Hunt the Devil in Print

Dr. Robert L. Ivie with a copy of 'Hunt the Devil:  A Demonology of U.S. War Culture' in print. (Credit: Nancy Ivie)

Dr. Robert L. Ivie with a copy of ‘Hunt the Devil: A Demonology of U.S. War Culture’ in print. (Credit: Nancy Ivie)

The book is in print. I have actually touched a copy of Hunt the Devil: A Demonology of US War Culture (University of Alabama Press, 2015). Nancy took the “proof of existence” picture the day FedEx delivered the book to our home.

Oscar and I are delighted. The long wait is over. We hope you will enjoy reading our new book, and we trust your journey into the mythic realm of war culture will invoke critical faculties and creative impulses.

Here, to tweak your interest, is what our publisher says about the book:

Hunt the Devil is a timely and illuminating exploration of demonic imagery in US war culture. In it, Robert L. Ivie and Oscar Giner examine the origins of the Devil figure in the national psyche and review numerous examples from US history of the demonization of America’s perceived opponents. Their analysis demonstrates that American military deployments are often part of a cycle of mythical projection wherein the Devil repeatedly appears anew and must be exorcised through redemptive acts of war, even at the cost of curtailing democratic values.

Meticulously researched, documented, and argued, Hunt the Devil opens with contemporary images of the United States’ global war on terror in the aftermath of 9/11. In five chapters devoted to the demonization of evildoers, witches, Indians, dictators, and Reds by American writers, in presidential rhetoric, and in popular culture, Ivie and Giner show how the use of demonization in the war on terror is only the most recent manifestation of a process that has recurred throughout American history.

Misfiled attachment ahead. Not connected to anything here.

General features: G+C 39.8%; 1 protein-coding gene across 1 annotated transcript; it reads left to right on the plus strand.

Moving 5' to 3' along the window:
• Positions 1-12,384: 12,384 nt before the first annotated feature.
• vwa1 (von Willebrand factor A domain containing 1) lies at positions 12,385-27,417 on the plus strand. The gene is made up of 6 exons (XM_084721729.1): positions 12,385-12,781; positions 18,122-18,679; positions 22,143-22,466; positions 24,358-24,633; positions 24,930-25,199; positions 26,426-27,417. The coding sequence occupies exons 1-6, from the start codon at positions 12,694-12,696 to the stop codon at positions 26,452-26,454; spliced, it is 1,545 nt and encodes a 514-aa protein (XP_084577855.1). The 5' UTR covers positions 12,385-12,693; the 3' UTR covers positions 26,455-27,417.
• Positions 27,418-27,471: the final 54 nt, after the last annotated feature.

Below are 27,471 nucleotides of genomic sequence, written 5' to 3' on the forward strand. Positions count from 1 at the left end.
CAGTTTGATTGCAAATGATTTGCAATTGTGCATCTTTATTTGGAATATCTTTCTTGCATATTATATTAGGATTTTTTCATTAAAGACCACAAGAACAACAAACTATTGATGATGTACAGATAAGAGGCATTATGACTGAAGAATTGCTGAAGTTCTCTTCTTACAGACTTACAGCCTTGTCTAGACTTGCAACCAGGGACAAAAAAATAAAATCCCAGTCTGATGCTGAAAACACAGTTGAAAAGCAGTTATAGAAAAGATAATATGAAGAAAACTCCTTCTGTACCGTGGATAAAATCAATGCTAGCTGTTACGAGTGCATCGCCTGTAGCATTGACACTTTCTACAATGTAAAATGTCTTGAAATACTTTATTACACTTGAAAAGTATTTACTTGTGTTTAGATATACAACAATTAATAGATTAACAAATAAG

In a sixth chapter, the authors introduce the archetype of the Trickster. Though not aligned in direct opposition to the Devil, the Trickster’s democratic impulses have often provided a corrective antidote to the corrosive and distorting effects of demonization. Invoking the framework of Carl Jung’s shadow aspect, Hunt the Devil offers the Trickster as a figure who can break the cycle of demonization and war.

The role of the mythic Devil in the American psyche has profound implications, not just for American diplomacy and the use of American arms in the world, but for the possibility of domestic peace within an increasingly diverse society. Hunt the Devil provides much of interest to readers and scholars in the fields of war, rhetorical studies, American Studies, US political culture, Jungian psychology, and mythography.

Writing this book was a rewarding experience. We discovered together more than either of us could have uncovered alone. We invite you to join the ongoing conversation.




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